Introduction: Vitamin K, which is consumed as phylloquinone (K1) and menaquinone (K2), impacts some vitamin-K dependent proteins involved in hemostasis. It is unknown whether dietary intake of phylloquinone and menaquinone are associated with incident pulmonary embolism (PE) risk.
Hypotheses: Dietary intake of phylloquinone and menaquinone will be positively associated with the risk of incident PE and, in secondary analyses, idiopathic PE.
Methods: Eligible women were Nurses’ Health Study participants free of venous thromboembolism (VTE) at 1984 baseline (n=74,821). Participants completed a food frequency questionnaire every four years (1984-2010) and we calculated intake of phylloquinone and menaquinone. Eligible PE cases were confirmed via medical record review or participant reconfirmation, or self-reported among persons with prior cancer. Cases were defined as idiopathic in the absence of cancer, recent surgery, and trauma. Cox Proportional Hazards models estimated hazard ratios and 95% confidence intervals for PE associated with time-varying energy-adjusted quintiles of phylloquinone, and separately, menaquinone. Two models adjusted for time-varying covariates, first including lifestyle and medical factors and next adding energy-adjusted nutrients. Secondary analyses estimated idiopathic PE risk.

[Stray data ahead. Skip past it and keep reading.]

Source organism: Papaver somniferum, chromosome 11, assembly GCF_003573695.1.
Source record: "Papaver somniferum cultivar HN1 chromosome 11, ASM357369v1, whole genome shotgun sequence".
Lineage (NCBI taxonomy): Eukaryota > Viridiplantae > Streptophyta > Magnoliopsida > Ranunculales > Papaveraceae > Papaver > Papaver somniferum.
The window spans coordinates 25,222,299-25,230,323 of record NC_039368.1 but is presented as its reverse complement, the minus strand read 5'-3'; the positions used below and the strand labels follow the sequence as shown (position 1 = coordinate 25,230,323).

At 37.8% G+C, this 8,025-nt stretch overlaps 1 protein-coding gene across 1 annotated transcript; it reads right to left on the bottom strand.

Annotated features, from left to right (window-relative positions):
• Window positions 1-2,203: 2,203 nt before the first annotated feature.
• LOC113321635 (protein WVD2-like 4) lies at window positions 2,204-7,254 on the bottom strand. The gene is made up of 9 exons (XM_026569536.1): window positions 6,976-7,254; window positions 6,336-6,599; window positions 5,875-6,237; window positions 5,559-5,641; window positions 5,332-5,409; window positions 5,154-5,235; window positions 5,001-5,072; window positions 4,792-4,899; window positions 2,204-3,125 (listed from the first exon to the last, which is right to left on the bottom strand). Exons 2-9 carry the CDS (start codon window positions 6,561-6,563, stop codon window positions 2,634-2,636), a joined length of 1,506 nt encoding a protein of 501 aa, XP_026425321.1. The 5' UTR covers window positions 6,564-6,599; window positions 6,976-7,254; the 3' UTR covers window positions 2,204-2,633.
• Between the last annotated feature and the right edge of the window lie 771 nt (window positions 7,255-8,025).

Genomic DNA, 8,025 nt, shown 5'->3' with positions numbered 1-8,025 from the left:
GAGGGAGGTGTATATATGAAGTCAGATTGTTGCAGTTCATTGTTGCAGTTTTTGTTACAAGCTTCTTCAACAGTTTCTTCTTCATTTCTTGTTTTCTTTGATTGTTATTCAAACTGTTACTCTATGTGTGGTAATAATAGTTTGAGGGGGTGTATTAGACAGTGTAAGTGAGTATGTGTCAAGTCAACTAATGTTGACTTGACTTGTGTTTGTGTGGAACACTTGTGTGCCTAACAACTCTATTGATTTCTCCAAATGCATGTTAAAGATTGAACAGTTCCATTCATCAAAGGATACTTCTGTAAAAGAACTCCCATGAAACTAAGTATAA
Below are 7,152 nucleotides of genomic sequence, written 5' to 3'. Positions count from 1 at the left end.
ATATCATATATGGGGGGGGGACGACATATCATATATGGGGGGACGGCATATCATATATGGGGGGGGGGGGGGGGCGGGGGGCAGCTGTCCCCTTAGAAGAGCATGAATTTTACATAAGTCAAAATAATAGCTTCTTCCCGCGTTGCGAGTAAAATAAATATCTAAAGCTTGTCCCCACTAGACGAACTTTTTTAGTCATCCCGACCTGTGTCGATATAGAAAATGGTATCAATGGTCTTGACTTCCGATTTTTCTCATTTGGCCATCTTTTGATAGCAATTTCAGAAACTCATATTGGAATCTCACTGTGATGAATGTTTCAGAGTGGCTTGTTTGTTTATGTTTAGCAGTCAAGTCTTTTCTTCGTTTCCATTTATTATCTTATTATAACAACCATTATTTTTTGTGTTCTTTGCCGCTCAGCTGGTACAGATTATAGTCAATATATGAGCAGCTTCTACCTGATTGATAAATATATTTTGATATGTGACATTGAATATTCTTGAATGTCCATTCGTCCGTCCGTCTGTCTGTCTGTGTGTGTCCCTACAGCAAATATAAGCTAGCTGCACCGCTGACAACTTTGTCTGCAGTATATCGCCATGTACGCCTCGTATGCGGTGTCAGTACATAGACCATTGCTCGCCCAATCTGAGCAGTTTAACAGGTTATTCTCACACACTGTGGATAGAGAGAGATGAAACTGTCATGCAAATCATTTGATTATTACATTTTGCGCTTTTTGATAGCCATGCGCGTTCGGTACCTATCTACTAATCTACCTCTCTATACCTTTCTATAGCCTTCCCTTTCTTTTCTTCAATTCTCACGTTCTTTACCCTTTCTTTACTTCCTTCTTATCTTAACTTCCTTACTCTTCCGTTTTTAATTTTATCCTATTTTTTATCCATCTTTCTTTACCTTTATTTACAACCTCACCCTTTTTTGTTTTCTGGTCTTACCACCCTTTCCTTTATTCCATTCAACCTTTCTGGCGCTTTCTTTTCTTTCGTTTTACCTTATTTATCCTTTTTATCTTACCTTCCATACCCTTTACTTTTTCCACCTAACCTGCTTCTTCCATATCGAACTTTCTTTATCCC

Results: We identified 568 incident PE events during 1,328,669 person-years. In analyses adjusted for lifestyle and medical factors, there was no evidence of a linear association between incident PE risk and energy-adjusted quintiles of phylloquinone intake (linear p-trend across quintile medians = 0.37) or menaquinone intake (linear p-trend = 0.57). Results for idiopathic PE risk were similarly null, as were results after further adjustment for nutrients (Table).
Conclusions: In this study of U.S. women, there was no evidence of a linear association between energy-adjusted quintiles of phylloquinone or menaquinone intake and incident PE risk, before or after adjustment for other nutrients.